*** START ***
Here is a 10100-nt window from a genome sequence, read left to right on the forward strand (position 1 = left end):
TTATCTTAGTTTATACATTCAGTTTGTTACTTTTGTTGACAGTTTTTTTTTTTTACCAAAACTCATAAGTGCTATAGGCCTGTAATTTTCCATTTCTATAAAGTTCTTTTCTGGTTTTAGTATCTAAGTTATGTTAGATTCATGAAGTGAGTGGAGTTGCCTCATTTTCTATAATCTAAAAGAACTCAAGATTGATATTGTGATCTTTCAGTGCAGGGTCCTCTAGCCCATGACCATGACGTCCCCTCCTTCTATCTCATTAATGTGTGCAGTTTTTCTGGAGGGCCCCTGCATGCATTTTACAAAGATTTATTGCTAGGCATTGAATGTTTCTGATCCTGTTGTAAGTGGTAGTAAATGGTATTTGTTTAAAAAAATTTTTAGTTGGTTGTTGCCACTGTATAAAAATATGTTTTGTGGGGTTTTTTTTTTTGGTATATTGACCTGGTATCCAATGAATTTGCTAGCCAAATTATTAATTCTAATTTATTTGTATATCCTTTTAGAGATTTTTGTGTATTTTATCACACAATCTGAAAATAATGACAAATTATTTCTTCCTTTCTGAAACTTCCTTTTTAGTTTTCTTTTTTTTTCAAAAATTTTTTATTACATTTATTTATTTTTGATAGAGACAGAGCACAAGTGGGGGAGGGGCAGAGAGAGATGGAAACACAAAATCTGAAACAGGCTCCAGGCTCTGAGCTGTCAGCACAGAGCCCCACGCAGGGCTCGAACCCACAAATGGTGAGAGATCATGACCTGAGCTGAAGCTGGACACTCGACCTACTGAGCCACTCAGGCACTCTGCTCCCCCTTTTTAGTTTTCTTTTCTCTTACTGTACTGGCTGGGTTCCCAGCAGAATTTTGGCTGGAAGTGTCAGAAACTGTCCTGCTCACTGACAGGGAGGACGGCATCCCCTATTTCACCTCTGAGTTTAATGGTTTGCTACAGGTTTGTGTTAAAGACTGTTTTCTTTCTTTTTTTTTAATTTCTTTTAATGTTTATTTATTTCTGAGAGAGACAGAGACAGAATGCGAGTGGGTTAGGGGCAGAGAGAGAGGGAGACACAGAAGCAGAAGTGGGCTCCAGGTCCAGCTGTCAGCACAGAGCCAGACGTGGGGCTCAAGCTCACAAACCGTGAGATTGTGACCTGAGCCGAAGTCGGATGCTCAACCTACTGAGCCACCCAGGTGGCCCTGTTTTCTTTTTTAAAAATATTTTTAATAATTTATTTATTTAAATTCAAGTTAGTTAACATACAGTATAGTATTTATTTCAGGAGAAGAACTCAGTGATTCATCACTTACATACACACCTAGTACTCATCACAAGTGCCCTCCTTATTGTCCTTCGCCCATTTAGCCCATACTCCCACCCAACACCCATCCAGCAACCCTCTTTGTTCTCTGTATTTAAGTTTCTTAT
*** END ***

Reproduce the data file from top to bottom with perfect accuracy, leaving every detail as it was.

Here is a 10100-nt window from a genome sequence, read left to right on the forward strand (position 1 = left end):
TTATCTTAGTTTATACATTCAGTTTGTTACTTTTGTTGACAGTTTTTTTTTTTTACCAAAACTCATAAGTGCTATAGGCCTGTAATTTTCCATTTCTATAAAGTTCTTTTCTGGTTTTAGTATCTAAGTTATGTTAGATTCATGAAGTGAGTGGAGTTGCCTCATTTTCTATAATCTAAAAGAACTCAAGATTGATATTGTGATCTTTCAGTGCAGGGTCCTCTAGCCCATGACCATGACGTCCCCTCCTTCTATCTCATTAATGTGTGCAGTTTTTCTGGAGGGCCCCTGCATGCATTTTACAAAGATTTATTGCTAGGCATTGAATGTTTCTGATCCTGTTGTAAGTGGTAGTAAATGGTATTTGTTTAAAAAAATTTTTAGTTGGTTGTTGCCACTGTATAAAAATATGTTTTGTGGGGTTTTTTTTTTTGGTATATTGACCTGGTATCCAATGAATTTGCTAGCCAAATTATTAATTCTAATTTATTTGTATATCCTTTTAGAGATTTTTGTGTATTTTATCACACAATCTGAAAATAATGACAAATTATTTCTTCCTTTCTGAAACTTCCTTTTTAGTTTTCTTTTTTTTTCAAAAATTTTTTATTACATTTATTTATTTTTGATAGAGACAGAGCACAAGTGGGGGAGGGGCAGAGAGAGATGGAAACACAAAATCTGAAACAGGCTCCAGGCTCTGAGCTGTCAGCACAGAGCCCCACGCAGGGCTCGAACCCACAAATGGTGAGAGATCATGACCTGAGCTGAAGCTGGACACTCGACCTACTGAGCCACTCAGGCACTCTGCTCCCCCTTTTTAGTTTTCTTTTCTCTTACTGTACTGGCTGGGTTCCCAGCAGAATTTTGGCTGGAAGTGTCAGAAACTGTCCTGCTCACTGACAGGGAGGACGGCATCCCCTATTTCACCTCTGAGTTTAATGGTTTGCTACAGGTTTGTGTTAAAGACTGTTTTCTTTCTTTTTTTTTAATTTCTTTTAATGTTTATTTATTTCTGAGAGAGACAGAGACAGAATGCGAGTGGGTTAGGGGCAGAGAGAGAGGGAGACACAGAAGCAGAAGTGGGCTCCAGGTCCAGCTGTCAGCACAGAGCCAGACGTGGGGCTCAAGCTCACAAACCGTGAGATTGTGACCTGAGCCGAAGTCGGATGCTCAACCTACTGAGCCACCCAGGTGGCCCTGTTTTCTTTTTTAAAAATATTTTTAATAATTTATTTATTTAAATTCAAGTTAGTTAACATACAGTATAGTATTTATTTCAGGAGAAGAACTCAGTGATTCATCACTTACATACACACCTAGTACTCATCACAAGTGCCCTCCTTATTGTCCTTCGCCCATTTAGCCCATACTCCCACCCAACACCCATCCAGCAACCCTCTTTGTTCTCTGTATTTAAGTTTCTTAT